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Local Personality Blogger
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Local Personality Blogger
Riley Children’s Foundation, Trisha Shepherd

Baseball Mom
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Baseball Mom

April 05, 2013 | 12:21 PM

This probably sounds weird, but long before I became a parent, I dreamed of becoming a "baseball mom." Years and years of cheering for my All-Star younger brothers made me yearn for a little ball player of my own. Ian was aware of this dream before we got married. When our first child was born, we decided the name had to pass one test: does it sound like a ballplayer? We had to try it in our best sports announcer voice: "Now stepping up to the plate, second baseman....Cal....Shepherd!" It made the cut. I could almost hear the name echoing across a major league field as I carefully printed "Calvin Scott Shepherd" on my son's birth certificate.

I didn't want to push too hard, or force a kid to get into a sport that just didn't interest him... but sure enough, he seemed born to play ball. At age 4, he joined a "Bam Bam ball" team. It's a sophisticated sport in which preschoolers whack away at a huge kickball placed on a cone, then tackle each other as they all try to retrieve the ball (baserunners included.) Games lasted 45 minutes, and were not "official" until the treats were served afterwards. I still have the photo of a round-faced little Cal beaming as he received his first medal. I was hooked.

Today, Cal is just a few days away from the opening game in his first season with a new travel baseball team. He is a pitcher, thanks to his "cool as ice" nerves on the mound that give him unnerving consistency, his genuine love for (and obsession with) the game, and the tireless efforts of my husband Ian, who has helped Cal wear a permanent pitcher's mound and home plate into our front yard.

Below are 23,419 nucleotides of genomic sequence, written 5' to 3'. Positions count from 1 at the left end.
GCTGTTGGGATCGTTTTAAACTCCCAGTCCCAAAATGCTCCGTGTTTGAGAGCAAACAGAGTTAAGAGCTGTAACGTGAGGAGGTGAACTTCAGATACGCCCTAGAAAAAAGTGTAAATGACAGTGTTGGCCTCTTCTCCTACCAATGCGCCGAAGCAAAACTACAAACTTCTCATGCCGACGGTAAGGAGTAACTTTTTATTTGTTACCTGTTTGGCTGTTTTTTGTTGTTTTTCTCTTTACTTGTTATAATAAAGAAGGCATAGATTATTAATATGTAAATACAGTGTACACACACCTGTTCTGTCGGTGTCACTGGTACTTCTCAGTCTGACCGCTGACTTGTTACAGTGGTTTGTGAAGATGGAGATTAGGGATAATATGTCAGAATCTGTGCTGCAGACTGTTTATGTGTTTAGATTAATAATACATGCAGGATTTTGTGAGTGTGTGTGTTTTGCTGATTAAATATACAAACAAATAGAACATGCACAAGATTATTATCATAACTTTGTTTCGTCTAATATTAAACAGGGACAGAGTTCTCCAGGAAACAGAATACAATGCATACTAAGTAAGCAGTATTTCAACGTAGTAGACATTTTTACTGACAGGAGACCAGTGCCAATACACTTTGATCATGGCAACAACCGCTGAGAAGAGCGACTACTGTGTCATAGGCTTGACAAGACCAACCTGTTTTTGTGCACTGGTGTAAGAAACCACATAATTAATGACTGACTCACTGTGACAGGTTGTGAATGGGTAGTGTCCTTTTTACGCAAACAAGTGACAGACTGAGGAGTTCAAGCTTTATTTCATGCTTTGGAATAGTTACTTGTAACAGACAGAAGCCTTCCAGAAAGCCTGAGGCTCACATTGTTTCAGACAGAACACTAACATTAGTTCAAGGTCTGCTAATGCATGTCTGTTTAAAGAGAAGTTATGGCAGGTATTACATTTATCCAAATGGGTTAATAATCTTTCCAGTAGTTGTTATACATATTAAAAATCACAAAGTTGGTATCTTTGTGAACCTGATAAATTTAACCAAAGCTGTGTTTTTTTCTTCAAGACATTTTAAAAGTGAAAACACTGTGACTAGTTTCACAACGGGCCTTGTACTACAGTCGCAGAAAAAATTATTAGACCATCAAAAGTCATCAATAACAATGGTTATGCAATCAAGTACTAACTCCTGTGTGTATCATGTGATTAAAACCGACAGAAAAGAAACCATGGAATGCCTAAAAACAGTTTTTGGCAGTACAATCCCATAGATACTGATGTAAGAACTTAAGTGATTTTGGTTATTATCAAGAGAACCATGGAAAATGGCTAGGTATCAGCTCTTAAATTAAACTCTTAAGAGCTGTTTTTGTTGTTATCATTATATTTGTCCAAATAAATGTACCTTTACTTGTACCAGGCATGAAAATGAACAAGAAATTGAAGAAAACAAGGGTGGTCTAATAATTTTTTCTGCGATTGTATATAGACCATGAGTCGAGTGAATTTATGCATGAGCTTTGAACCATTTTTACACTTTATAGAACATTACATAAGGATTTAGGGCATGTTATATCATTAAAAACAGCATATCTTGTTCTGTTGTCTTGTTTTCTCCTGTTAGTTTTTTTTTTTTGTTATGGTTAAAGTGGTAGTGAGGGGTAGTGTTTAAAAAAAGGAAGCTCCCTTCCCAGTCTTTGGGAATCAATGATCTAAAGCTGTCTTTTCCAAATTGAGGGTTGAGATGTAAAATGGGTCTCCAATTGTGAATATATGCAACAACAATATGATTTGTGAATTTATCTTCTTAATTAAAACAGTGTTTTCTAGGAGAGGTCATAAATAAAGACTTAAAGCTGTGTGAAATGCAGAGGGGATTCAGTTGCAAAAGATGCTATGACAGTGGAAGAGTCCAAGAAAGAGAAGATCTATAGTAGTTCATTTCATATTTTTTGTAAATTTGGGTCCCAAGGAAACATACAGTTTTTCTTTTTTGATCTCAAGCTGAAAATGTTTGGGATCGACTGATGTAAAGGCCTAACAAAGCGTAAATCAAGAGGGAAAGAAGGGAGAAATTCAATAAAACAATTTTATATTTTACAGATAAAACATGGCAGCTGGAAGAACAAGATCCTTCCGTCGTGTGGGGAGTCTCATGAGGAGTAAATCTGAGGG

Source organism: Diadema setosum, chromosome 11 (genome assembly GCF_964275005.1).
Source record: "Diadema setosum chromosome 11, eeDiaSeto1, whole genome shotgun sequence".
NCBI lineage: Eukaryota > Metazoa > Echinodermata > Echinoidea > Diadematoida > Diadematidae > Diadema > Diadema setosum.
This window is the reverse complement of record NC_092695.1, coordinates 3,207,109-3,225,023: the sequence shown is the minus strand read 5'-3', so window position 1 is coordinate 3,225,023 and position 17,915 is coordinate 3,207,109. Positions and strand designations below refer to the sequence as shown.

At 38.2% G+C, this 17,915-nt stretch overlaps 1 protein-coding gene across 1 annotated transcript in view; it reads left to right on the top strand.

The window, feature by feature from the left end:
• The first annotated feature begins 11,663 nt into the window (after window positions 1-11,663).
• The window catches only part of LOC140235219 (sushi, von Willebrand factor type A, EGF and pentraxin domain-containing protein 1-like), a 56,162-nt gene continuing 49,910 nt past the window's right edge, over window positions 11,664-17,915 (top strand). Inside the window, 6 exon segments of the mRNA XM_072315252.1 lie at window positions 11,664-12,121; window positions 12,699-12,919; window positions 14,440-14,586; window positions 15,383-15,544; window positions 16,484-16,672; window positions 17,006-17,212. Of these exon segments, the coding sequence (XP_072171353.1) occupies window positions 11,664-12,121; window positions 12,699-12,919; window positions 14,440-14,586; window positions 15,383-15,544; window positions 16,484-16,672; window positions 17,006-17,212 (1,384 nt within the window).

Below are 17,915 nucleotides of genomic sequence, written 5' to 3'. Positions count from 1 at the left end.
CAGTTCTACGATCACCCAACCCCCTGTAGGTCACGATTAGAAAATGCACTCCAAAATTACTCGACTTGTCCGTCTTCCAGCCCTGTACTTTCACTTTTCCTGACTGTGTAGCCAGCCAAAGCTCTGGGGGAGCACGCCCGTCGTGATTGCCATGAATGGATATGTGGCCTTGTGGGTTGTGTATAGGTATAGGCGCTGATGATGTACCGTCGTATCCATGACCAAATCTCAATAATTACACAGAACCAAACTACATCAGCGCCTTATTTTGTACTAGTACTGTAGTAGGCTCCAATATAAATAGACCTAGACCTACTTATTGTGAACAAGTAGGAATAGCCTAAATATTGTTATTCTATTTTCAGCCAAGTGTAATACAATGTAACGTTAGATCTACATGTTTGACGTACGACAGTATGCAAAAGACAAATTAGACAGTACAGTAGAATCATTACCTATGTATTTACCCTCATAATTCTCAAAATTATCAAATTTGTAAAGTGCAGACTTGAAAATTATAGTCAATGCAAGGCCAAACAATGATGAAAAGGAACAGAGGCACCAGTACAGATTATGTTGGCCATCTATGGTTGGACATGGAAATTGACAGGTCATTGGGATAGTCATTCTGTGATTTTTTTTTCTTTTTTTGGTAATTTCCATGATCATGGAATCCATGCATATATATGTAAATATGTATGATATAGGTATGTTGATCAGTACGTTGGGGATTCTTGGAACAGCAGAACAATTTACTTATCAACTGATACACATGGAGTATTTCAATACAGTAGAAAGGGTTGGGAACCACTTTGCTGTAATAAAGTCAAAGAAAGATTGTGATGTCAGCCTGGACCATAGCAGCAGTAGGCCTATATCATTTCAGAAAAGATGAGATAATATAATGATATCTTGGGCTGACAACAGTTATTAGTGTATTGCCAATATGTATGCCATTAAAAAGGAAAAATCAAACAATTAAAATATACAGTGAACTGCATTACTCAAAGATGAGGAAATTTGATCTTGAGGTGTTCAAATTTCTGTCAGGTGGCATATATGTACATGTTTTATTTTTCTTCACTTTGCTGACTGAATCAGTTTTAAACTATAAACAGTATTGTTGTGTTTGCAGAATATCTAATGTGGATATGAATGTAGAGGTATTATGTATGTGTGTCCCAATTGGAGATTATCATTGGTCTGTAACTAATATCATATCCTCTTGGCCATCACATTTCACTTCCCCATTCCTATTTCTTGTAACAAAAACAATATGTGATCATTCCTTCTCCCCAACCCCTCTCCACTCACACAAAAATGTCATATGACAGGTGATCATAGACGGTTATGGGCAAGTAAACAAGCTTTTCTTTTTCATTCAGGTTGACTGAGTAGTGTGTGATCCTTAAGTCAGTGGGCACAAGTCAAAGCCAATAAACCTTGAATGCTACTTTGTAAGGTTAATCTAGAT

We spent part of this week in Georgia visiting Ian's mom and stepdad, and the sunny weather allowed all of us to get outside and play ball in their yard. At one point, all three kids were swinging the bat -and even I played a fierce game of catch with Calvin. Ian and I are still working on Clara, who decided not to play softball this year after two great seasons. The girl has serious skills and an incredible arm, but told me that her favorite part of the game is when she gets to sit out for an inning and take a break. (That seemed like a pretty good sign we shouldn't push, right?) Daisy May seems ready to follow in her big brother's footsteps, toddling around behind him with her yellow, plastic bat. "Home Run!!!" she squeals, after hitting a ball a few feet off the tee. Go girl.

I know it's not for everyone, but Ian and I can honestly say we are looking forward to all the hours we will spend on dusty bleachers and lawn chairs in the biting wind of early spring and stifling heat of mid-summer. It's about as close to "date night" as we typically get. Plus, I can wear a ballcap over a ponytail instead of fixing my hair, and we don't have to pay a sitter or worry about reserations. AND - we have met some of the best friends we'll ever have thanks to those hours on the bleachers watching kids play ball. Score!

I spent years missing too many baseball milestones, checking my phone from the anchor desk during evening news commercial breaks, choking back tears as I read text updates from the field. Now, I get to watch every play with my own eyes - to be a proud baseball mom, fully celebrating this crazy dream come true.


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